>>> I have attemped svnadmin dump, svnadmin hotcopy and svnrdump. I am
>>> getting the error before from all these utilities
> Break it up. Use svnadmin dump for 1000 commits at a time, to help
> isolte if it's a specific commit that is killing you or if perhaps you
> are running out of resources for such a large dump
Thanks for this suggestion. Its precisely what I did and was able to
dump the full repo successfully. Well, now that I did look at the
logs, not too cleanly. I have a lot of warnings like this:
* Dumped revision 2062.
WARNING 0x0000: Referencing data in revision 1696, which is older than
the oldest dumped revision (r2001). Loading this dump into an empty
repository will fail.
* Dumped revision 3000.
WARNING 0x0000: The range of revisions dumped contained references to
copy sources outside that range.
WARNING 0x0001: Mergeinfo referencing revision(s) prior to the oldest
dumped revision (r57001). Loading this dump may result in invalid
What would this imply?
> In particular, 113 GB is pretty bulky. It's probably a good time to
> think about trimming away some of the fat, of old branches and tags
> that are no longer needed, or even to think about splitting the repo
> up into smaller, individual projects. If that can be trimmed away to
> proper use of svndumpfilter, more power to you. This violates the
> tenet that the history, all of it, is the important thing, but I'm not
> personally a big believer in it.,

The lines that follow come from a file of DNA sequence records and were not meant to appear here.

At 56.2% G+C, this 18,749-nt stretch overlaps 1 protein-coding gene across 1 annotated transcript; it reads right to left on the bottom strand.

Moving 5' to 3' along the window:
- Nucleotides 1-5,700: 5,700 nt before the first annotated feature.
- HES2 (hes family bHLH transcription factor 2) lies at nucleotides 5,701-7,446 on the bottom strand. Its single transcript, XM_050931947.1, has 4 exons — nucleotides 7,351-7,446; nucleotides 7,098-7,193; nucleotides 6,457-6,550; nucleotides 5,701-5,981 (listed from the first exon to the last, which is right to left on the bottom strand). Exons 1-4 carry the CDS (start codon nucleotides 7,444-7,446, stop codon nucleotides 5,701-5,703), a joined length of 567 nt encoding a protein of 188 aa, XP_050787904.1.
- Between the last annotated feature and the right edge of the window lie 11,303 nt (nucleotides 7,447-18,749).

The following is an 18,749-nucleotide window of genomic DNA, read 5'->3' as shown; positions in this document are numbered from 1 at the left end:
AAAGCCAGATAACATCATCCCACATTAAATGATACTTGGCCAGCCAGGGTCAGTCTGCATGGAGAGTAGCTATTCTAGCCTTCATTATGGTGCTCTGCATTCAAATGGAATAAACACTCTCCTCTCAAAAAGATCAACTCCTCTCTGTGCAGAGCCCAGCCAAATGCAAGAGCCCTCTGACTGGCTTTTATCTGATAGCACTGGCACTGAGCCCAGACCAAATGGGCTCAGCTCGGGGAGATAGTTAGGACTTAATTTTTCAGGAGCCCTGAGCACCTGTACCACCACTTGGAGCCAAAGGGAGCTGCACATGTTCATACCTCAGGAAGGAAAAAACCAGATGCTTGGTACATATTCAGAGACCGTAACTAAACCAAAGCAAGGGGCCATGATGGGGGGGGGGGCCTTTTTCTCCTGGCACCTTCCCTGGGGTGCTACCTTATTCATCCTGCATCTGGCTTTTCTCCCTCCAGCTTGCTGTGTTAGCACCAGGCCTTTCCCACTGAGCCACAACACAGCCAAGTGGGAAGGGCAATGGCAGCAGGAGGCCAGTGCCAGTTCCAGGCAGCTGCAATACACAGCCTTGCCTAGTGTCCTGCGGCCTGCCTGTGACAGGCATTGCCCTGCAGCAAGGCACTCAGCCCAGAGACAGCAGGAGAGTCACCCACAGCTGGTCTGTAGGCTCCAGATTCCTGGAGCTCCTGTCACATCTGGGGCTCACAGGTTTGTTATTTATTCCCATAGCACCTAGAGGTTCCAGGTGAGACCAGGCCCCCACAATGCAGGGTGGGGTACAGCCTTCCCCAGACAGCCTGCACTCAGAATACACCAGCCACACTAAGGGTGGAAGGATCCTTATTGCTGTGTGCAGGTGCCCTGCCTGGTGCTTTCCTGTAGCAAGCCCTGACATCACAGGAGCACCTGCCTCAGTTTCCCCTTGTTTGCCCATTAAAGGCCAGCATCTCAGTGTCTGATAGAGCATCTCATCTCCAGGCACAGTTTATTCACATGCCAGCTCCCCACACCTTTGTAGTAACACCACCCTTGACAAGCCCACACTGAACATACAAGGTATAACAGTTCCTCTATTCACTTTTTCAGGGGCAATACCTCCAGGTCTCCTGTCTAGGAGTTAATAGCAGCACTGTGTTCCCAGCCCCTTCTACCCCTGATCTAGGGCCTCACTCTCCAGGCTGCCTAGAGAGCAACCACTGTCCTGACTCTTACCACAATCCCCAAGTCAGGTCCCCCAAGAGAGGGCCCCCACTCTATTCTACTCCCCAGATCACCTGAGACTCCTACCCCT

Thanks, was planning to break it into smaller repos, but the process
hasn't been smooth, so for now, just want a simple dump and restore to
> There are also several nasty approaches to get something working
> *now*, in parallel with your old repository. One is to do svn
> export/import of the relevant code in a new working repository: you'd
> need to reconcile the inevitable split brain after you get the full
> repository copied, but if you're out of time it can save your ass.
> (And yes, I'm bringing it up again, even though it consistently gets
> me yelled at.)
Thats an interesting advice.. I can see the pain involved due to
split brain, but since the current repo is working, I think its better
to avoid this. But definally a great advice for firefighting
> There is also a nasty, but in a pinch workable, trick for getting
> similar end results for unsophisticated repositories to get code up
> and running if you're out of time. If you're not worried about
> preserving svn:keywords, svn:ignore, or other added repository
> attributes, you can get a fast clone working when svnadmin is giving
> troubling by using git.
> * Use "git svn" to make a "fast" copy.
> * Delete unwanted debris, such as unuseful tags and branches.
> * Use "git gc" to obliterate content that is no longer used.
> * Use "git svn" to upload the content to a new, *much smaller* working
> This flushes a great deal of attribute information and potentially
> useful history, but it's often a much faster way to clear excess
> debris and get a new, non-identical, but workable Subversion
> repository with most of the important content history intact.
Interesting.. If I am not able to restore, I may just end up using
this.. I will leave it as last option and will have to see if
everybody can stomach it..
Thanks for sharing all this knowledge.
Received on 2016-08-10 19:08:59 CEST